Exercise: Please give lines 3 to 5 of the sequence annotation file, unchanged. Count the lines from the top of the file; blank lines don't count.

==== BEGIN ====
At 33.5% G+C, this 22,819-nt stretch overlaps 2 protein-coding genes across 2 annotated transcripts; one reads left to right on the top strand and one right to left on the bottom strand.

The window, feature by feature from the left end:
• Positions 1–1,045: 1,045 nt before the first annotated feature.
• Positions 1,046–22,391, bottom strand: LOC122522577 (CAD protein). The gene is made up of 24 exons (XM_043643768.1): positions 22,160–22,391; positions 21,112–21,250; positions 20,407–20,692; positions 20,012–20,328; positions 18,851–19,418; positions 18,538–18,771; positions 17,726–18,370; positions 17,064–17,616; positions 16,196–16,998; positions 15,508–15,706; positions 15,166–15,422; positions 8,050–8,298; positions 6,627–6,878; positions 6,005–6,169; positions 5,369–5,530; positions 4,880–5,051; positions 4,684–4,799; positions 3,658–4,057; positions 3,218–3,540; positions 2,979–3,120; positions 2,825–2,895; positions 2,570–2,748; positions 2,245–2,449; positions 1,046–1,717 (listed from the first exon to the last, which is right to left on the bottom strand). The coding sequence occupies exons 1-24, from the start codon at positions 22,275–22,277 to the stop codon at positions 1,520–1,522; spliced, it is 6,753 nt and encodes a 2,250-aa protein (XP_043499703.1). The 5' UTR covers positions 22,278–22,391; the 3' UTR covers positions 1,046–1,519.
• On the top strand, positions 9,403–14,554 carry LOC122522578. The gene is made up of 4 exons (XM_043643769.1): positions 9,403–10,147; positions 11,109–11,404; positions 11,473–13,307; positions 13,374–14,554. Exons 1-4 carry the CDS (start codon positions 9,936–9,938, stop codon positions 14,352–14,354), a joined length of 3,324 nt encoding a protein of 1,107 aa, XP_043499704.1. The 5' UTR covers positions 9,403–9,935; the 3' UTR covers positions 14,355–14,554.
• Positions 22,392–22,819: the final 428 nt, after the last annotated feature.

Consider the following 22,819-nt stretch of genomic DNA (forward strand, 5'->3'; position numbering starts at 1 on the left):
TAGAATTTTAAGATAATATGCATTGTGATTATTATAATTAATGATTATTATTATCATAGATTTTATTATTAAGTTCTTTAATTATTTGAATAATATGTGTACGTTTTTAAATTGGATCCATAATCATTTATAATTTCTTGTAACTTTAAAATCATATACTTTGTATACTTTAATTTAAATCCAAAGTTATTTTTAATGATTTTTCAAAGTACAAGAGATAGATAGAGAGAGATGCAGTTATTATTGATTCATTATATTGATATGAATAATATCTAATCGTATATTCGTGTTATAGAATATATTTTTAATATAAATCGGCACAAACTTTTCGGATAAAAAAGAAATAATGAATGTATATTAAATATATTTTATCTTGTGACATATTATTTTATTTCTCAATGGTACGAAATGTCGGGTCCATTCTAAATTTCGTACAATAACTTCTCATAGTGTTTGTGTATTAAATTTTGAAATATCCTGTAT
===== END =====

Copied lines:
• Positions 1–1,045: 1,045 nt before the first annotated feature.
• Positions 1,046–22,391, bottom strand: LOC122522577 (CAD protein). The gene is made up of 24 exons (XM_043643768.1): positions 22,160–22,391; positions 21,112–21,250; positions 20,407–20,692; positions 20,012–20,328; positions 18,851–19,418; positions 18,538–18,771; positions 17,726–18,370; positions 17,064–17,616; positions 16,196–16,998; positions 15,508–15,706; positions 15,166–15,422; positions 8,050–8,298; positions 6,627–6,878; positions 6,005–6,169; positions 5,369–5,530; positions 4,880–5,051; positions 4,684–4,799; positions 3,658–4,057; positions 3,218–3,540; positions 2,979–3,120; positions 2,825–2,895; positions 2,570–2,748; positions 2,245–2,449; positions 1,046–1,717 (listed from the first exon to the last, which is right to left on the bottom strand). The coding sequence occupies exons 1-24, from the start codon at positions 22,275–22,277 to the stop codon at positions 1,520–1,522; spliced, it is 6,753 nt and encodes a 2,250-aa protein (XP_043499703.1). The 5' UTR covers positions 22,278–22,391; the 3' UTR covers positions 1,046–1,519.
• On the top strand, positions 9,403–14,554 carry LOC122522578. The gene is made up of 4 exons (XM_043643769.1): positions 9,403–10,147; positions 11,109–11,404; positions 11,473–13,307; positions 13,374–14,554. Exons 1-4 carry the CDS (start codon positions 9,936–9,938, stop codon positions 14,352–14,354), a joined length of 3,324 nt encoding a protein of 1,107 aa, XP_043499704.1. The 5' UTR covers positions 9,403–9,935; the 3' UTR covers positions 14,355–14,554.